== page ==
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Peter, not surprisingly, calls him out on this, saying: "Tell me, how do you know these words ever were? You use as proof and nothing more, what still needs to be proved." (103-105)
To this, the best argument that Dante offers is that the fact that Christianity spread so fast, without further miracles or proof of miracles, is the greatest miracle of all. (106-111) Despite the fact that this is an awful argument, and begs the question scarcely less than his first statement, the 'Te Deum' sounds, and Dante has passed the test.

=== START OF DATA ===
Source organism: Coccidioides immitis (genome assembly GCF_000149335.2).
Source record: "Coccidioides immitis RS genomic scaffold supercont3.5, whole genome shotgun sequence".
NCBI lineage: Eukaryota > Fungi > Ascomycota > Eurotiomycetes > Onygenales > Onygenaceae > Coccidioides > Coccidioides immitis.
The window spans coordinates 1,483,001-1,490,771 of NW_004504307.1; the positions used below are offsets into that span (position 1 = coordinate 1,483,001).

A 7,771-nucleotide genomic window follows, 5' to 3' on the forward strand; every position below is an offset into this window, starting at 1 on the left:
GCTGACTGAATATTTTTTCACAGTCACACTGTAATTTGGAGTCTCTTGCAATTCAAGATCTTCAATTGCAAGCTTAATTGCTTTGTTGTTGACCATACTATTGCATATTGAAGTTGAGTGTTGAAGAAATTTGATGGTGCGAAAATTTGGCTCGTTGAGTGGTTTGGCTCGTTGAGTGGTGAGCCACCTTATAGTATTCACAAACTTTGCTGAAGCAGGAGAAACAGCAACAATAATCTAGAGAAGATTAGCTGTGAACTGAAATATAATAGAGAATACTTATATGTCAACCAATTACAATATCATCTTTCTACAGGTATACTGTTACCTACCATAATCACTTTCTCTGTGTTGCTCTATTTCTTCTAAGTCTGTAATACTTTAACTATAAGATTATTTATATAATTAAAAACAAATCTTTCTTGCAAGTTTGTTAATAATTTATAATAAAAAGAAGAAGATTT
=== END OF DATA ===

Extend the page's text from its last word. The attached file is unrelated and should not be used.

Remembering that is is, in essence, Dante asking himself this question, why? Why ask it when he can only give so poor an answer? Why not have the pilgrim confess he has no better answer? After all, he has never demurred to admit his own failings thus far, and told us that he does not understand, words fail him, or he fears, and so on. Better yet, why not have the Pilgrim claim that it is faith (upon which he is being tested) that assures him of the truth?
I find this exchange puzzling. Is Dante the Poet trying to make us ponder the answer ourselves? Is this something with which he struggles? Or is this argument simply a default response in his time (if so, I am unaware of it)? At any rate, Dante, as such an ardent student of Aquinas, should be able to do better!
What are your thoughts here?
Let's remember that Dante started, some years ago, his otherworldly trip approximately on this night.
I think that, considering the number of members, this group could merge with the "Dantisti". one.
A fascinating question indeed!